On March 1, the Wildlife Center had surprise patient update -- patient #17-0001A, also known as "Big Bear", visited the Wildlife Center! Big Bear reports that he is healing well. He's continuing his physical therapy two to three times a week; he hopes to be able to come into the office once or twice a week.
On Tuesday afternoon, wildlife rehabilitator Brie fed the 16 Black Bears in the Bear Complex and did a quick daily headcount. She was unable to find the newest bear -- #17-0127, Pink/Yellow Tags. The bear is very small and could easily be hiding, though has generally been up and active in the yard. So far, the staff have not seen the bear via Critter Cam. The rehabilitation staff hope to conduct a more in-depth search of some of the yards today.
Black Bear yearling #16-0127 [Pink/Yellow] did well in the days following his admission. The bear's respiratory wheezes improved and, by February 24, had cleared. The bear was eating well and gained a kilogram [2.2 lbs], so the veterinary team decided to move the bear to a transition area #2 in the Bear Complex on February 25, to be with Double Green and Double Yellow bears.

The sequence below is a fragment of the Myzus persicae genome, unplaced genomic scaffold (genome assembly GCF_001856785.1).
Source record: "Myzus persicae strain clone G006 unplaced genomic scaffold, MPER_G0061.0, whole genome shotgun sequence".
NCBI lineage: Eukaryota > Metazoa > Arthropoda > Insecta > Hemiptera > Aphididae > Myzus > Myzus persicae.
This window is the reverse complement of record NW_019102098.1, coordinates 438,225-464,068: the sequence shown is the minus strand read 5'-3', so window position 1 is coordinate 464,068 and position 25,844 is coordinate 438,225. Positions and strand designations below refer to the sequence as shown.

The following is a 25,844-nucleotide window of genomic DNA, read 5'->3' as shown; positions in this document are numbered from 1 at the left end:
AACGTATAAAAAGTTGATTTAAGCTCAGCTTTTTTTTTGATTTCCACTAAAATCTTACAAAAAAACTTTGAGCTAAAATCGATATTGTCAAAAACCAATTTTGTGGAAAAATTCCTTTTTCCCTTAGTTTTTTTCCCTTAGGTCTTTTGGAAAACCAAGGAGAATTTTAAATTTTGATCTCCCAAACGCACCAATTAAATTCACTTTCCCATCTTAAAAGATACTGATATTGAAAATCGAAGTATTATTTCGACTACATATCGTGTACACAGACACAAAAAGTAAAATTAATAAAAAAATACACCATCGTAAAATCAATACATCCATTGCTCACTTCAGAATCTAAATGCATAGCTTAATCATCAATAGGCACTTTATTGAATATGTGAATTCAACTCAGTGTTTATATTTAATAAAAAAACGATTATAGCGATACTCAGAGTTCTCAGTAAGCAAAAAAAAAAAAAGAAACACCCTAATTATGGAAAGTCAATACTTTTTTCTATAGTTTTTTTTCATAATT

For the past few weeks, Bald Eagle #16-2377 has been struggling to recover its stamina during daily exercise. The eagle has been able to fly in one of the large flight pens, but has not been able to achieve an appropriate level of fitness for release.
After Black Bear yearling #17-0093 was moved to the Center's Bear Pen, the rehabilitation staff noted that the bear was eating well. When rehabilitator Linda checked on the bear on Monday, February 20, she noted that the bear had not eaten. She checked the entire enclosure, and … no bear was present! All vet staff were quickly alerted, and multiple staff members carefully checked the enclosure again, as well as adjoining enclosures and surrounding structures; two people also did an entire perimeter check of the grounds.